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Fang Shi

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This papei examines the mainstieam tonogenesis mouel anu pioposes alteinative
hypotheses on a numbei of possible souices of linguistic tone. The analysis anu hypotheses
uiaw on geneial linguistic knowleuge as well as peisonal expeiience anu intuition as a
native tonal language speakei, anu they aie intenueu to both pioviue competing
explanations anu iefine existing theoiies anu theii applications.

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!"#$% foi the puipose of this papei, is uefineu as pitch vaiiation ovei the uomain of a
moipheme oi a woiu that systematically uiffeientiates lexical oi giammatical meanings, as
exemplifieu by tonal minimal paiis. This uefinition intenus to iule out a majoi souice of
confusion: intonation, which is usually ovei the uomain of an entiie utteiance (i.e. often
multiple woius) anu uenotes meanings such as speakei attituues anu emotions. Bowevei,
as I will explain in one of my hypotheses, the actual uistinction can get bluiiy.

Examples will be uemonstiateu mostly in Chinese anu English, the two languages I'm most
familiai with. Some funuamental knowleuge of Nanuaiin Chinese is thus piesumeu. Foi
convenience, pionunciation of Chinese chaiacteis will be tiansciibeu in pinyin, with tones
maikeu in coiiesponuing numeials (1-4 foi the foui tones in Nouein Stanuaiu Chinese, anu
u foi the neutiallight tone, e.g. pin1yin1).

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Initiateu by A. u. Bauuiicouit's woik on vietnamese tones, latei iationalizeu by }. N.
Bombeit's phonetic expeiiments anu physiological explanations, anu fuithei suppoiteu by
similai obseivations in some tonal languages, the now most uominant tonogenesis
paiauigm (theoiy that tiies to explain the souice of linguistic tones) can be summaiizeu as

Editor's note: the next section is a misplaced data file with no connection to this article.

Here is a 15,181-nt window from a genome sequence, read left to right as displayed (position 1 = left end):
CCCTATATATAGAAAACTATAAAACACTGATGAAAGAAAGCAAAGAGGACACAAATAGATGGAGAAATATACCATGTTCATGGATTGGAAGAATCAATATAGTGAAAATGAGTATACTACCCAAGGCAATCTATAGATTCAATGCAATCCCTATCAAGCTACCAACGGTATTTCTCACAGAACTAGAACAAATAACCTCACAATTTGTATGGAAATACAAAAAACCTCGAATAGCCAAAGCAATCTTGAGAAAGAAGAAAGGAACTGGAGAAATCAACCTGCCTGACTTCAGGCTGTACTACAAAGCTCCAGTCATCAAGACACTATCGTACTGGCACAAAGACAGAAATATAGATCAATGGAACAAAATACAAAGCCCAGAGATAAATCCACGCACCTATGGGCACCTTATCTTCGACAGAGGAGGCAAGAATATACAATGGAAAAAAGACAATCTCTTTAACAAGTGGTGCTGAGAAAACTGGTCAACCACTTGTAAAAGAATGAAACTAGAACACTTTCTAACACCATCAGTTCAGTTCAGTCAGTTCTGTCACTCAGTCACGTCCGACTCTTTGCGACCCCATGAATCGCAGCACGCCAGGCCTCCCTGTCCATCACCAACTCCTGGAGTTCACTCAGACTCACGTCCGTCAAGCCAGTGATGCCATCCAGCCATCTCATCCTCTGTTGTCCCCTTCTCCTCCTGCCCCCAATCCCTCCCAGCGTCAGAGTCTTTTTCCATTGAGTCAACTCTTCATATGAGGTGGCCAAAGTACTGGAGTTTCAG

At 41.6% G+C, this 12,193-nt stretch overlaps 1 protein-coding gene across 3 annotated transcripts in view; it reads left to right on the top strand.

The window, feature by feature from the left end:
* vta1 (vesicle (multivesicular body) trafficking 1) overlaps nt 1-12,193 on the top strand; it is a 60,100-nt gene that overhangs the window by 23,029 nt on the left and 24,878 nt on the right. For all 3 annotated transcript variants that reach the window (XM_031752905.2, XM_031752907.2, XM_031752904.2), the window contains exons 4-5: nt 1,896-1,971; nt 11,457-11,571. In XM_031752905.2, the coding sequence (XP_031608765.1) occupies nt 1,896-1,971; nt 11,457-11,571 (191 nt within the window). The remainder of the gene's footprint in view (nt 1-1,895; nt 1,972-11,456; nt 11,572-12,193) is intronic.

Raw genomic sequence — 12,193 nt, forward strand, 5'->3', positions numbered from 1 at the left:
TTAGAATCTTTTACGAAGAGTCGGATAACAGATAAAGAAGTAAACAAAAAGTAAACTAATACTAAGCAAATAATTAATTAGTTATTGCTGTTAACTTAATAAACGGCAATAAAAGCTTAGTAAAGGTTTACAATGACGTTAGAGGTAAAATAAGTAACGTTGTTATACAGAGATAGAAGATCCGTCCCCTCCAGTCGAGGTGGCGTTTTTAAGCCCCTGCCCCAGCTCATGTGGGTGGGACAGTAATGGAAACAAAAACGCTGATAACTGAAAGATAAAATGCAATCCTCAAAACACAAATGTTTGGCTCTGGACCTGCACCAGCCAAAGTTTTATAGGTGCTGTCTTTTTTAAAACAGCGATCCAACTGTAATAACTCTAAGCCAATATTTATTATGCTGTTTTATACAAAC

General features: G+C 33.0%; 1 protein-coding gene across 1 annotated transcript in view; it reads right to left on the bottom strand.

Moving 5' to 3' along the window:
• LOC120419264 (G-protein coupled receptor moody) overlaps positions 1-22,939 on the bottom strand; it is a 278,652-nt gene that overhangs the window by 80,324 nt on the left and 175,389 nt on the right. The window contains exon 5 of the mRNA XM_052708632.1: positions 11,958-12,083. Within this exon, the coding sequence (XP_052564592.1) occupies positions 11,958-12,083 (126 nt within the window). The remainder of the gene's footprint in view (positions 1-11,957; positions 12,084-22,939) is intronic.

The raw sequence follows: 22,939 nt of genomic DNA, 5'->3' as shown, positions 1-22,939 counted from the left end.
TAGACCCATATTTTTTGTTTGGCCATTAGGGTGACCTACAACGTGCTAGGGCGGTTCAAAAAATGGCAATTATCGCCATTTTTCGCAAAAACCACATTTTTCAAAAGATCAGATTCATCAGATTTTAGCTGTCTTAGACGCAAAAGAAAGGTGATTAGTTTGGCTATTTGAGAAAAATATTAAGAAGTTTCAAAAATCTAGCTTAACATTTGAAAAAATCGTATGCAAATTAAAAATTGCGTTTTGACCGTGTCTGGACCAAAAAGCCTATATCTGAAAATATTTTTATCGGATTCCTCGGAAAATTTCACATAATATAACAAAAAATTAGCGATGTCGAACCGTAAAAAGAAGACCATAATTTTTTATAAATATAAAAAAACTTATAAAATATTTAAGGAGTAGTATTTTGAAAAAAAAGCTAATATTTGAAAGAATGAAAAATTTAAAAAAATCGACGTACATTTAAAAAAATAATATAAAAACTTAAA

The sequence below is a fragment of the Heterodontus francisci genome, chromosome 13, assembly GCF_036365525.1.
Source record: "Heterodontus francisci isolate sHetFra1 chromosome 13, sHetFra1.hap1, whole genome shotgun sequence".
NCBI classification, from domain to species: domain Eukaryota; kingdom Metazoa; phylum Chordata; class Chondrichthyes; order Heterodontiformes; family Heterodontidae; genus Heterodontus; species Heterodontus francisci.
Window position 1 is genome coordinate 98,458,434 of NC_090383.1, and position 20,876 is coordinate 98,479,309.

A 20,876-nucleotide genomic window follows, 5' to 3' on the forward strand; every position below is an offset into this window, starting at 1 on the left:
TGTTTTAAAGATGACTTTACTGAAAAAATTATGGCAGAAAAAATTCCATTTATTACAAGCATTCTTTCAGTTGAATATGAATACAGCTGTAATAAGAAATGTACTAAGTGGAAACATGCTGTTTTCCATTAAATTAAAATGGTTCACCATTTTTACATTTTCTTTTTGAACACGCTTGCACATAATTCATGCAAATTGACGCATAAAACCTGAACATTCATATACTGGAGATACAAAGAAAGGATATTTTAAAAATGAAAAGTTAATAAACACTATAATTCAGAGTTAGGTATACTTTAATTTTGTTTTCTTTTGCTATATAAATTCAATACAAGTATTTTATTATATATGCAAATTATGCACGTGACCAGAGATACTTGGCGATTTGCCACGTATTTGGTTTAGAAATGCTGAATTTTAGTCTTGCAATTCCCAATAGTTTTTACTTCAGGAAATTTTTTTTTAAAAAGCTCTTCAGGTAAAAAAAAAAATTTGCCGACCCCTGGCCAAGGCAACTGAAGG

below:

Bue to intiinsic aiticulatoiy constiaints, consonants may affect the pitch of vowels that
follow oi pieceue them. These consonants aie saiu to affect the moue of voicing of the
neighboiing vowels anu thus iaise oi lowei theii pitch. Aftei these consonants meige oi
uisappeai thiough phonological changes, theii effects on the vowel pitch iemain as the
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contiastive featuie anu aie peiceiveu as tones. In paiticulai, in the case of pievocalic
plosives, voicing loweis the pitch of vowels that immeuiately follow. This, by vaiious
accounts, is uesciibeu as the most wiuely attesteu souice of tonogenesis, anu accounts foi a
high vs. low tonal uistinction in many languages. In auuition, pievocalic anu postvocalic
influences may combine to piouuce moie complex tonal systems.

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Regaiuing the oiigin of tone in language, the two most citeu souices aie Bouuiicouit's "Be
l'oiigine ues tons en vietnamien" (19S4) anu Bombeit's "Consonant Types, vowel Quality,
anu Tone" (1978). I unfoitunately uo not know Fiench well enough to ieau Bouuiicouit's
oiiginal woik, but I will insteau point out a few things I noticeu in Bombeit's papei that
concein the expeiimental basis of the geneial mouel.

Both befoie anu aftei ieauing Bombeit's papei, I peifoimeu expeiiments on a native
Ameiican English speakei anu myself (pioficient English speakei anu linguistically tiaineu),
testing out the effect of pievocalic voicing on vowel pitch. Foi no obvious ieasons, iesults
baseu on my own speech showeu no significant coiielation but only minoi fiee vaiiations of
the pitch, but a sample fiom the native English speakei favois Bouuiicout anu Bombeit's
iuea anu shows at the vowel onset a uepiessing effect of less than 1u Bz on a 1Su-1Su Bz
funuamental fiequency iange. The effect is well below 1u% of the speakei's noimal pitch
level (peicentage is useu heie insteau of absolute value since it seems that the highei the
pitch value, the moie it can potentially get peituibeu), consistent with the thiee test iesults
by Bouse anu Faiibanks (19SS), Lehiste anu Peteison (1961), anu Nohi (1968) as quoteu
by Bombeit (79). Bombeit's expeiiments, on the othei hanu, all showeu quite uiamatic
effects on vowel pitch, in most cases moie than 1u%, sometimes to as much as ovei 2u% of
the speakeis aveiage pitch value. The huge uiffeience on almost iuentical expeiiments
appeaieu to me as veiy ouu, anu some subtle uetail in Bombeit's giaphs of his expeiiment
iesults make it even moie uubious whethei his expeiiments coulu be biaseu.

Suppose a speakei pionounces two syllables with the same pitch, anu suppose the uiffeient
consonantal onsets (oi couas) of these syllables have opposite effects on the pitch of the
iuentical vowel nucleus, we woulu expect, on a giaph mapping the vowel pitches ovei vowel
onset time (oi time till closuie, as with the case of uiffeient couas), two cuives stait (oi enu,